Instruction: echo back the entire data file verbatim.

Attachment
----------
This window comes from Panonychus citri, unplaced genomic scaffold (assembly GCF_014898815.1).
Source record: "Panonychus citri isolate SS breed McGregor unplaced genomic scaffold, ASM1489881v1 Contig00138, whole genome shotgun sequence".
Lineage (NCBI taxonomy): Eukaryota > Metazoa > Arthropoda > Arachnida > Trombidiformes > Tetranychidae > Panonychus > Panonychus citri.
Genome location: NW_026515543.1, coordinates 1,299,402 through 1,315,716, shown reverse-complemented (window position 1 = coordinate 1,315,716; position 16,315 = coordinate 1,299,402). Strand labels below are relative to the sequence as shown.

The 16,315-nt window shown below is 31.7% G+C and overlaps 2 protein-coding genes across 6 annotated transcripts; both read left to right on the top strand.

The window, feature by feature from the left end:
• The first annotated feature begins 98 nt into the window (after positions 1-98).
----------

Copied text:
This window comes from Panonychus citri, unplaced genomic scaffold (assembly GCF_014898815.1).
Source record: "Panonychus citri isolate SS breed McGregor unplaced genomic scaffold, ASM1489881v1 Contig00138, whole genome shotgun sequence".
Lineage (NCBI taxonomy): Eukaryota > Metazoa > Arthropoda > Arachnida > Trombidiformes > Tetranychidae > Panonychus > Panonychus citri.
Genome location: NW_026515543.1, coordinates 1,299,402 through 1,315,716, shown reverse-complemented (window position 1 = coordinate 1,315,716; position 16,315 = coordinate 1,299,402). Strand labels below are relative to the sequence as shown.

The 16,315-nt window shown below is 31.7% G+C and overlaps 2 protein-coding genes across 6 annotated transcripts; both read left to right on the top strand.

The window, feature by feature from the left end:
• The first annotated feature begins 98 nt into the window (after positions 1-98).